ILNews

Brother must prove why depositions should remain confidential

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A Porter County court erred in merging the issue of confidentiality for purposes of discovery with the issue of restricting public access to materials filed in court, the Indiana Court of Appeals ruled Tuesday. It ordered a hearing at which a man involved in a lawsuit with his brother must prove why portions of his deposition should be restricted from public access under Administrative Rule 9.

In Constantinos P. Angelopoulos v. Theodore P. Angelopoulos, Neptunia Incorporated, Transmar Corporation, Didiac Establishment, Beta Steel Corporation, and Top Gun Investment Corporation, II., 64A04-1211-PL-594, Constantinos Angelopoulos turned to the Porter Superior Court in 2011 after the Greek courts held he is not entitled to a portion of the shares of Beta Steel Corp. as an heir under his late father’s estate. The Greek courts found his brother Theodore Angelopoulos to be the sole owner of Beta Steel, which has its main facility in Portage.

“By the clear language of the Greek court decision, Constantinos’s inheritance action resolved the issue of whether Panayiotis transferred ownership of the shares of Beta Steel to Theodore while Panayiotis was still alive or whether these shares were part of Panayiotis’s estate to which Constantinos is entitled to a share as Panayiotis’s heir. The Greek courts clearly rejected Constantinos’s claim on its merits. Pursuant to the doctrines of both comity and res judicata, Constantinos cannot now relitigate this issue in Indiana courts,” Judge Paul Mathias wrote.

The judges did order more proceedings on whether certain portions of Theodore Angelopoulos’ depositions should remain confidential. During litigation in Indiana, the trial court approved a protective order that some of the documents subject to discovery would contain trade secrets or other information that should remain confidential. Theodore Angelopoulos wants his depositions to remain confidential because he fears his brother will use the information in it in any future action he files in Greek court.
 
“Theodore claims that the deposition materials should have remained confidential because the trial court had already approved of the agreed-to protective order, which he claims would qualify as excludable from public access under Rule 9(G)(1)(c). Our supreme court implicitly disagreed with this position in Travelers, where despite a similar protective order, the court made no indication that this would constitute a specific court order for purposes of Rule 9(G)(1)(c),” Mathias continued. The trial court incorrectly presumed that the exclusion of the materials in question was “automatic” because of its earlier protective order, the court held.
 

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  2. The practitioners and judges who hail E-filing as the Saviour of the West need to contain their respective excitements. E-filing is federal court requires the practitioner to cram his motion practice into pigeonholes created by IT people. Compound motions or those seeking alternative relief are effectively barred, unless the practitioner wants to receive a tart note from some functionary admonishing about the "problem". E-filing is just another method by which courts and judges transfer their burden to practitioners, who are the really the only powerless components of the system. Of COURSE it is easier for the court to require all of its imput to conform to certain formats, but this imposition does NOT improve the quality of the practice of law and does NOT improve the ability of the practitioner to advocate for his client or to fashion pleadings that exactly conform to his client's best interests. And we should be very wary of the disingenuous pablum about the costs. The courts will find a way to stick it to the practitioner. Lake County is a VERY good example of this rapaciousness. Any one who does not believe this is invited to review the various special fees that system imposes upon practitioners- as practitioners- and upon each case ON TOP of the court costs normal in every case manually filed. Jurisprudence according to Aldous Huxley.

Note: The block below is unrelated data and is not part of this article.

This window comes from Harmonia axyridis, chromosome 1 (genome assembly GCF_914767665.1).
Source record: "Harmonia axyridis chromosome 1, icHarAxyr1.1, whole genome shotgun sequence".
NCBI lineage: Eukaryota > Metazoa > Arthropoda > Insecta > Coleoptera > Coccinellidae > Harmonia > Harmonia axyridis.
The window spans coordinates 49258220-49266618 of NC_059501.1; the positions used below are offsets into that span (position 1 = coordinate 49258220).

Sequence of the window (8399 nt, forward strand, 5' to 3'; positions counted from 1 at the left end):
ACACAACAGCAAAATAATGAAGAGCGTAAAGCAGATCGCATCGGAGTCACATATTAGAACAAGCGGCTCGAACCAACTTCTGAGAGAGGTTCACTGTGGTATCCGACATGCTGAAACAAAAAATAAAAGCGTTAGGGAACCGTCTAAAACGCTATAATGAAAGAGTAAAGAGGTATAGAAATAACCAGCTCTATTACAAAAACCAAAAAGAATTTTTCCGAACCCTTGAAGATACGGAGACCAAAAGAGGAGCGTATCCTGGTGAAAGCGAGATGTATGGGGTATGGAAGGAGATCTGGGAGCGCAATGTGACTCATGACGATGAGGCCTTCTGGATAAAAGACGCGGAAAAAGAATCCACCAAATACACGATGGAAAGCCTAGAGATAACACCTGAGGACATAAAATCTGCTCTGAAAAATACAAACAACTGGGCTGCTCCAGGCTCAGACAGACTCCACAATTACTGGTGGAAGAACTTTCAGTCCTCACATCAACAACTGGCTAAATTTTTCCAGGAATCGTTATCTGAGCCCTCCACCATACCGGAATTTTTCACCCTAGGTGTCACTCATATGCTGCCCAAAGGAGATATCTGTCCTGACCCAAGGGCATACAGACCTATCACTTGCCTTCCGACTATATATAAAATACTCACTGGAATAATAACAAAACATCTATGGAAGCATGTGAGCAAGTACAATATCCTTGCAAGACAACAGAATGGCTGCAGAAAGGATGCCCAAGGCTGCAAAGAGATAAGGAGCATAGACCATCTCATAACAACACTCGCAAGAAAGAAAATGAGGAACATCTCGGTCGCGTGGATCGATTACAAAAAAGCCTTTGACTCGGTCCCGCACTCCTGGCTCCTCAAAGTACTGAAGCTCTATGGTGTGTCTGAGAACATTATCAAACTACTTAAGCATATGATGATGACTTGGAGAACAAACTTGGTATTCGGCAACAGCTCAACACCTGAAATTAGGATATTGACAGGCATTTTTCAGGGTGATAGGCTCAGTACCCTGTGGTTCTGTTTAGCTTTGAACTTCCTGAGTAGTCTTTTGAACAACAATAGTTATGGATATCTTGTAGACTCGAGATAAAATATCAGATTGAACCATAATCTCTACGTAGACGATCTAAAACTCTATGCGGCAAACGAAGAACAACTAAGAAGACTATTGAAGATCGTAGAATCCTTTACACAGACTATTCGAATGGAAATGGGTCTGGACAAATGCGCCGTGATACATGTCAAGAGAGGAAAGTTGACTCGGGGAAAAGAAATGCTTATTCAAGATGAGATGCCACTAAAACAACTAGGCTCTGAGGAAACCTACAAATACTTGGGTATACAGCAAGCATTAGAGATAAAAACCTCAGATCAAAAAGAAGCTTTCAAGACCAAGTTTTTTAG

3. Any attorneys who practice in federal court should be able to say the same as I can ... efiling is great. I have been doing it in fed court since it started way back. Pacer has its drawbacks, but the ability to hit an e-docket and pull up anything and everything onscreen is a huge plus for a litigator, eps the sole practitioner, who lacks a filing clerk and the paralegal support of large firms. Were I an Indiana attorney I would welcome this great step forward.

  4. Can we get full disclosure on lobbyist's payments to legislatures such as Mr Buck? AS long as there are idiots that are disrespectful of neighbors and intent on shooting fireworks every night, some kind of regulations are needed.

  5. I am the mother of the child in this case. My silence on the matter was due to the fact that I filed, both in Illinois and Indiana, child support cases. I even filed supporting documentation with the Indiana family law court. Not sure whether this information was provided to the court of appeals or not. Wish the case was done before moving to Indiana, because no matter what, there is NO WAY the state of Illinois would have allowed an appeal on a child support case!

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